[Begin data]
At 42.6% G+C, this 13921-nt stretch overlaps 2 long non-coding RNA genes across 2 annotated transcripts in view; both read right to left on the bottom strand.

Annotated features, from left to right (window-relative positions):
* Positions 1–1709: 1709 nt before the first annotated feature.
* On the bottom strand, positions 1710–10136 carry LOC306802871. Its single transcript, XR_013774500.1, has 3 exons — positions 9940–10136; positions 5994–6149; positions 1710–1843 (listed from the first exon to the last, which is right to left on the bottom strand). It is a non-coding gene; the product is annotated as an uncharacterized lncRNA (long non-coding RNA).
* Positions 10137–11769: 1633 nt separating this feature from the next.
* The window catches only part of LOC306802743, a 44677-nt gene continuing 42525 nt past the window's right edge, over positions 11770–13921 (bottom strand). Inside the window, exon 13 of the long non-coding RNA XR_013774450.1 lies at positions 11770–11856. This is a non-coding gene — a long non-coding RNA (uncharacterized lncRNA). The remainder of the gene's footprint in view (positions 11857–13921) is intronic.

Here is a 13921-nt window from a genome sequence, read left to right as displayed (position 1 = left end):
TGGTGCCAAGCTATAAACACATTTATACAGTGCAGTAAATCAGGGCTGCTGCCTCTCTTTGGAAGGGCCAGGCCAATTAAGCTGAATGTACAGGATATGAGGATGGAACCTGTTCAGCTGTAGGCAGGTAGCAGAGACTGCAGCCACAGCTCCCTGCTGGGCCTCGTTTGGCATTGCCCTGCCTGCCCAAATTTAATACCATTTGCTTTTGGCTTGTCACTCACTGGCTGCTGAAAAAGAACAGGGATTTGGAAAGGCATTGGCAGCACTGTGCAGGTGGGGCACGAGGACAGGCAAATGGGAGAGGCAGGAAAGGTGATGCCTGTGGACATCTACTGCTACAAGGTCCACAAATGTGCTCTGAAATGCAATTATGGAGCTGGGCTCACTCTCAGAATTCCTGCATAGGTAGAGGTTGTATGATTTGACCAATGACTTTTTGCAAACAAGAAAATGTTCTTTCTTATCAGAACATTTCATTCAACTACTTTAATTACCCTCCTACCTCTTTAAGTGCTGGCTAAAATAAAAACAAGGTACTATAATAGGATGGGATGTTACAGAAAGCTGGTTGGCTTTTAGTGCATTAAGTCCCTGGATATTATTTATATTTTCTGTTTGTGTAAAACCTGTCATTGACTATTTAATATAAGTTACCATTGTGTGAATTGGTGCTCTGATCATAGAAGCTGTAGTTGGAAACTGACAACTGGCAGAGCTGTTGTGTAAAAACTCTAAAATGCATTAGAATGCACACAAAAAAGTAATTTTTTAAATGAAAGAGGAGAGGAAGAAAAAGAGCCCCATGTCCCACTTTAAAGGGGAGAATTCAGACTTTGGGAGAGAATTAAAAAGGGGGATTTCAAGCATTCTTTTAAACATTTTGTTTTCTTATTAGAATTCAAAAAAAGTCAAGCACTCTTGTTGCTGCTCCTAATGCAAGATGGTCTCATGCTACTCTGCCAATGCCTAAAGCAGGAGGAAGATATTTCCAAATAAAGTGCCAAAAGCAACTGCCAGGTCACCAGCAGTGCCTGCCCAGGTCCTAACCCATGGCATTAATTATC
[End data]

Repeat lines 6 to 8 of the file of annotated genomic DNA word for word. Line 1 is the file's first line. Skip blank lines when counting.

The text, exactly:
* The window catches only part of LOC306802743, a 44677-nt gene continuing 42525 nt past the window's right edge, over positions 11770–13921 (bottom strand). Inside the window, exon 13 of the long non-coding RNA XR_013774450.1 lies at positions 11770–11856. This is a non-coding gene — a long non-coding RNA (uncharacterized lncRNA). The remainder of the gene's footprint in view (positions 11857–13921) is intronic.

Here is a 13921-nt window from a genome sequence, read left to right as displayed (position 1 = left end):
TGGTGCCAAGCTATAAACACATTTATACAGTGCAGTAAATCAGGGCTGCTGCCTCTCTTTGGAAGGGCCAGGCCAATTAAGCTGAATGTACAGGATATGAGGATGGAACCTGTTCAGCTGTAGGCAGGTAGCAGAGACTGCAGCCACAGCTCCCTGCTGGGCCTCGTTTGGCATTGCCCTGCCTGCCCAAATTTAATACCATTTGCTTTTGGCTTGTCACTCACTGGCTGCTGAAAAAGAACAGGGATTTGGAAAGGCATTGGCAGCACTGTGCAGGTGGGGCACGAGGACAGGCAAATGGGAGAGGCAGGAAAGGTGATGCCTGTGGACATCTACTGCTACAAGGTCCACAAATGTGCTCTGAAATGCAATTATGGAGCTGGGCTCACTCTCAGAATTCCTGCATAGGTAGAGGTTGTATGATTTGACCAATGACTTTTTGCAAACAAGAAAATGTTCTTTCTTATCAGAACATTTCATTCAACTACTTTAATTACCCTCCTACCTCTTTAAGTGCTGGCTAAAATAAAAACAAGGTACTATAATAGGATGGGATGTTACAGAAAGCTGGTTGGCTTTTAGTGCATTAAGTCCCTGGATATTATTTATATTTTCTGTTTGTGTAAAACCTGTCATTGACTATTTAATATAAGTTACCATTGTGTGAATTGGTGCTCTGATCATAGAAGCTGTAGTTGGAAACTGACAACTGGCAGAGCTGTTGTGTAAAAACTCTAAAATGCATTAGAATGCACACAAAAAAGTAATTTTTTAAATGAAAGAGGAGAGGAAGAAAAAGAGCCCCATGTCCCACTTTAAAGGGGAGAATTCAGACTTTGGGAGAGAATTAAAAAGGGGGATTTCAAGCATTCTTTTAAACATTTTGTTTTCTTATTAGAATTCAAAAAAAGTCAAGCACTCTTGTTGCTGCTCCTAATGCAAGATGGTCTCATGCTACTCTGCCAATGCCTAAAGCAGGAGGAAGATATTTCCAAATAAAGTGCCAAAAGCAACTGCCAGGTCACCAGCAGTGCCTGCCCAGGTCCTAACCCATGGCATTAATTATC